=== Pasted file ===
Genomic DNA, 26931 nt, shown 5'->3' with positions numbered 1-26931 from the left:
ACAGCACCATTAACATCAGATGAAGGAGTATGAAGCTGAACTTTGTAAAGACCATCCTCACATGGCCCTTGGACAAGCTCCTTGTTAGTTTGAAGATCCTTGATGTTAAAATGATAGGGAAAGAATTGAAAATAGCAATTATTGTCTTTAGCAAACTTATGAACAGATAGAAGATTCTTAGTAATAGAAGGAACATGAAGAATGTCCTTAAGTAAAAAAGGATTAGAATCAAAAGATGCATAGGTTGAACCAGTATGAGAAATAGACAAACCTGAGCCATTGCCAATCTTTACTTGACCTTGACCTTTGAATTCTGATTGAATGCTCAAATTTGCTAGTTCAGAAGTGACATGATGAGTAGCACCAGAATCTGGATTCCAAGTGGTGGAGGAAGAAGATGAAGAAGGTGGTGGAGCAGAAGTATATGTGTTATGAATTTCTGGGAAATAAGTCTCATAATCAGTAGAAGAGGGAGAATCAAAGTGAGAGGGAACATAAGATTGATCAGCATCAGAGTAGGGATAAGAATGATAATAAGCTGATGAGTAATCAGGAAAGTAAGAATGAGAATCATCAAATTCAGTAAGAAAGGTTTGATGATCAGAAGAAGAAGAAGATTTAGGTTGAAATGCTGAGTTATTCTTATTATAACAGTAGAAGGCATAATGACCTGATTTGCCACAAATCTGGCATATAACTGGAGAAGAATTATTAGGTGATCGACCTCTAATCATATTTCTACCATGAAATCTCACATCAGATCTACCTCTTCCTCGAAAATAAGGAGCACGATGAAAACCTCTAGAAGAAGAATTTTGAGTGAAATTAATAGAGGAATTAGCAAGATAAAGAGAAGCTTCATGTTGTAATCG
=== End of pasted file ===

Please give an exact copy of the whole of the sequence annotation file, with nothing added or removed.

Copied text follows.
Genomic DNA, 26931 nt, shown 5'->3' with positions numbered 1-26931 from the left:
ACAGCACCATTAACATCAGATGAAGGAGTATGAAGCTGAACTTTGTAAAGACCATCCTCACATGGCCCTTGGACAAGCTCCTTGTTAGTTTGAAGATCCTTGATGTTAAAATGATAGGGAAAGAATTGAAAATAGCAATTATTGTCTTTAGCAAACTTATGAACAGATAGAAGATTCTTAGTAATAGAAGGAACATGAAGAATGTCCTTAAGTAAAAAAGGATTAGAATCAAAAGATGCATAGGTTGAACCAGTATGAGAAATAGACAAACCTGAGCCATTGCCAATCTTTACTTGACCTTGACCTTTGAATTCTGATTGAATGCTCAAATTTGCTAGTTCAGAAGTGACATGATGAGTAGCACCAGAATCTGGATTCCAAGTGGTGGAGGAAGAAGATGAAGAAGGTGGTGGAGCAGAAGTATATGTGTTATGAATTTCTGGGAAATAAGTCTCATAATCAGTAGAAGAGGGAGAATCAAAGTGAGAGGGAACATAAGATTGATCAGCATCAGAGTAGGGATAAGAATGATAATAAGCTGATGAGTAATCAGGAAAGTAAGAATGAGAATCATCAAATTCAGTAAGAAAGGTTTGATGATCAGAAGAAGAAGAAGATTTAGGTTGAAATGCTGAGTTATTCTTATTATAACAGTAGAAGGCATAATGACCTGATTTGCCACAAATCTGGCATATAACTGGAGAAGAATTATTAGGTGATCGACCTCTAATCATATTTCTACCATGAAATCTCACATCAGATCTACCTCTTCCTCGAAAATAAGGAGCACGATGAAAACCTCTAGAAGAAGAATTTTGAGTGAAATTAATAGAGGAATTAGCAAGATAAAGAGAAGCTTCATGTTGTAATCG